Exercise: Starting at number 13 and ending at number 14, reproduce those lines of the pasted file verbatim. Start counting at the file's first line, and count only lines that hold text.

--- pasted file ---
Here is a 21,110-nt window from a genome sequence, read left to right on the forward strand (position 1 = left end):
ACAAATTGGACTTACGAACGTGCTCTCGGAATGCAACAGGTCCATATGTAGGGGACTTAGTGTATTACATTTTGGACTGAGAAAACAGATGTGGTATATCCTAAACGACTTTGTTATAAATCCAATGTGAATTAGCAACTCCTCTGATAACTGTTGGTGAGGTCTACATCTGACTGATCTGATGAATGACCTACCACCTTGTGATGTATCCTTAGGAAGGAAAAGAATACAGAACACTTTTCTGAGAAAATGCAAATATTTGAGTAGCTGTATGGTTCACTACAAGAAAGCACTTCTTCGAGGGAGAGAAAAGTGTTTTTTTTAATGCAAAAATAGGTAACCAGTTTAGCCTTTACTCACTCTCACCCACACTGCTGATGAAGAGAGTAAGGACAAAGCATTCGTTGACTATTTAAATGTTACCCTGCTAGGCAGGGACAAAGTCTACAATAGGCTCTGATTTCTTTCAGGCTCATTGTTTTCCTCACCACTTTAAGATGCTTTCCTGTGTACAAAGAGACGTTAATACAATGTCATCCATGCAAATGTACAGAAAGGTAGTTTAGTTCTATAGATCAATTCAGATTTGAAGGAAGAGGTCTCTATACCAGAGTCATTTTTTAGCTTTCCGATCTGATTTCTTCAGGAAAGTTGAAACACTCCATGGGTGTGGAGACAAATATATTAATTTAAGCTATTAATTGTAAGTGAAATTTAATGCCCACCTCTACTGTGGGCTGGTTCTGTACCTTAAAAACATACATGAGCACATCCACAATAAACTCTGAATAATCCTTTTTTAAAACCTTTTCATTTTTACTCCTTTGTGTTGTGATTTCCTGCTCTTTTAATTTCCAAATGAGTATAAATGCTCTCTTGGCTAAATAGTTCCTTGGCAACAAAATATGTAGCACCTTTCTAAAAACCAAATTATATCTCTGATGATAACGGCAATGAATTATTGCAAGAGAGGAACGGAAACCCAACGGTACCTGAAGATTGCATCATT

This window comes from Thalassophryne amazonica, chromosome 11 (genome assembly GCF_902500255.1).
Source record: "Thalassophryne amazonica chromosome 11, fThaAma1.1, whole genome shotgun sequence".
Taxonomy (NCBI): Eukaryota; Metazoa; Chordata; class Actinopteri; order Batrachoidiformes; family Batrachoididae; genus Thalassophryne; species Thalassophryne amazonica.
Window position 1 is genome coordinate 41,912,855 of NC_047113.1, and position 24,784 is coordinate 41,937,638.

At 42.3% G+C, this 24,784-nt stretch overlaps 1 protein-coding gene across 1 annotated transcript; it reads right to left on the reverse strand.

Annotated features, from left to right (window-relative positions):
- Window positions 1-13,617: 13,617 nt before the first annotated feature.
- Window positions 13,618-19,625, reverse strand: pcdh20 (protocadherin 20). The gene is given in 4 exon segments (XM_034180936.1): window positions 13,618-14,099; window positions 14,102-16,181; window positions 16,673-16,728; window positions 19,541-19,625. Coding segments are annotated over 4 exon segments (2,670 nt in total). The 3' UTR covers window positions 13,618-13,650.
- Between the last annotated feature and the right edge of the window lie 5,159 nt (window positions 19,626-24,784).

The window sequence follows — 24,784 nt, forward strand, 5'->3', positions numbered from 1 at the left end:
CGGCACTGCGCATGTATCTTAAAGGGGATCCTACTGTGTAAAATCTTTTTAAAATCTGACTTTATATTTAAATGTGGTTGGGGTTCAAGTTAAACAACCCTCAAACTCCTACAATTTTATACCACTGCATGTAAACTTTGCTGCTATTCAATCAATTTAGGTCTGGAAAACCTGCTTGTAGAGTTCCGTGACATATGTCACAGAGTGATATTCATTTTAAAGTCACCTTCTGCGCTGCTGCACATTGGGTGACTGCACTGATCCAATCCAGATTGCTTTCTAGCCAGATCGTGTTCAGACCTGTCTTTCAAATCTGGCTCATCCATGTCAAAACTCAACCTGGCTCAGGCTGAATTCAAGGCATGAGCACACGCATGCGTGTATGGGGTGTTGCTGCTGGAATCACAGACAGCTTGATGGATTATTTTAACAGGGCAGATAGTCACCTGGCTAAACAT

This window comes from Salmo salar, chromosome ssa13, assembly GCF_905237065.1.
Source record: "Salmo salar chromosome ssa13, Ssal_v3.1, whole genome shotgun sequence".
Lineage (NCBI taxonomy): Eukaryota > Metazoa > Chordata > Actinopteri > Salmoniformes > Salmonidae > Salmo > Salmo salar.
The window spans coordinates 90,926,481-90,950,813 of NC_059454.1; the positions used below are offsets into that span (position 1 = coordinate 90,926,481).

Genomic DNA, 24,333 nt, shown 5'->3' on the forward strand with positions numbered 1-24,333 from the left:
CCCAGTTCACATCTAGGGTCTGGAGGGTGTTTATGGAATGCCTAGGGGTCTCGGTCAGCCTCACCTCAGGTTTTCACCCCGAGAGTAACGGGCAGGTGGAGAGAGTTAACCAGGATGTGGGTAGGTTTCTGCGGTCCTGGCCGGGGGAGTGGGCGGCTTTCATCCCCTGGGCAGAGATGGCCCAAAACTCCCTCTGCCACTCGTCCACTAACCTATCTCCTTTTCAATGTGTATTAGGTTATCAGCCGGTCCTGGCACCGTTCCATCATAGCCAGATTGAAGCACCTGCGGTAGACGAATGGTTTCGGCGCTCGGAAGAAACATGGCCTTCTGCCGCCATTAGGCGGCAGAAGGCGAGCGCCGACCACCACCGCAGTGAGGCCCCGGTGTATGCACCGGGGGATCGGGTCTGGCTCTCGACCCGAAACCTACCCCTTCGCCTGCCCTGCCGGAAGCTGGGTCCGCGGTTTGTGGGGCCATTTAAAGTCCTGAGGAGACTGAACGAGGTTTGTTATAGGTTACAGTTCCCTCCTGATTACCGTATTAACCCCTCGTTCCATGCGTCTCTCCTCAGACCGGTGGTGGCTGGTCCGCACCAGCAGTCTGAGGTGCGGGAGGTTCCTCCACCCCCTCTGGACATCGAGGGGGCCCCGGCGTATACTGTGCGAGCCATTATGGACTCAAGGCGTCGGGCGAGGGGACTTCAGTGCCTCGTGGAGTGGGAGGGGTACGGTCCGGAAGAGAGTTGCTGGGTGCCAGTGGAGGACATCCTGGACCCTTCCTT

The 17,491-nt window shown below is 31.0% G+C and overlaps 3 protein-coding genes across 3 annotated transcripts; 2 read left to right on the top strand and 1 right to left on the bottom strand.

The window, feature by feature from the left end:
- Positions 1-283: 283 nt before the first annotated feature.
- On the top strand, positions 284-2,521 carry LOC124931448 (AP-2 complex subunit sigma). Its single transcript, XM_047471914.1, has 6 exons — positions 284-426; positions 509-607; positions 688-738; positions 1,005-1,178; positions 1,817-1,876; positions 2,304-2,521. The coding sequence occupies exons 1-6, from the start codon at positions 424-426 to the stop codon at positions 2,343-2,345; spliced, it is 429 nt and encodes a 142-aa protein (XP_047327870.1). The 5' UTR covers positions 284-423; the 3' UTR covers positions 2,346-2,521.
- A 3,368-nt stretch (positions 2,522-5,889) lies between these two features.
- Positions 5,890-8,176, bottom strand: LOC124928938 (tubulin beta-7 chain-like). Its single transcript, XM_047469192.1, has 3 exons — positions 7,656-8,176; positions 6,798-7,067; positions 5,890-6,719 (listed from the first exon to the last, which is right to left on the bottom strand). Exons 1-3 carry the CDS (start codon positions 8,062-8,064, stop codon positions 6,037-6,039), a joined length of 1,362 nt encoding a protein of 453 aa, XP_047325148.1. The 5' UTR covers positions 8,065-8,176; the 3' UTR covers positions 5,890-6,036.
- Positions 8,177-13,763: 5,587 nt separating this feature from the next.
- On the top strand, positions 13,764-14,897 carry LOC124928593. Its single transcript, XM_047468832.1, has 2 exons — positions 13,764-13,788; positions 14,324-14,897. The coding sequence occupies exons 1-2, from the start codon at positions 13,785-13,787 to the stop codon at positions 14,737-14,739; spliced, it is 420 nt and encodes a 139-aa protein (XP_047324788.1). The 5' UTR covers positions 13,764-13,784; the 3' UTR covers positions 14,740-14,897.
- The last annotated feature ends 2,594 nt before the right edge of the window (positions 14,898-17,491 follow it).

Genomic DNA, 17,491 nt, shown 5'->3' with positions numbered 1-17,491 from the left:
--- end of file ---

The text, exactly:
CGGCACTGCGCATGTATCTTAAAGGGGATCCTACTGTGTAAAATCTTTTTAAAATCTGACTTTATATTTAAATGTGGTTGGGGTTCAAGTTAAACAACCCTCAAACTCCTACAATTTTATACCACTGCATGTAAACTTTGCTGCTATTCAATCAATTTAGGTCTGGAAAACCTGCTTGTAGAGTTCCGTGACATATGTCACAGAGTGATATTCATTTTAAAGTCACCTTCTGCGCTGCTGCACATTGGGTGACTGCACTGATCCAATCCAGATTGCTTTCTAGCCAGATCGTGTTCAGACCTGTCTTTCAAATCTGGCTCATCCATGTCAAAACTCAACCTGGCTCAGGCTGAATTCAAGGCATGAGCACACGCATGCGTGTATGGGGTGTTGCTGCTGGAATCACAGACAGCTTGATGGATTATTTTAACAGGGCAGATAGTCACCTGGCTAAACAT

This window comes from Salmo salar, chromosome ssa13, assembly GCF_905237065.1.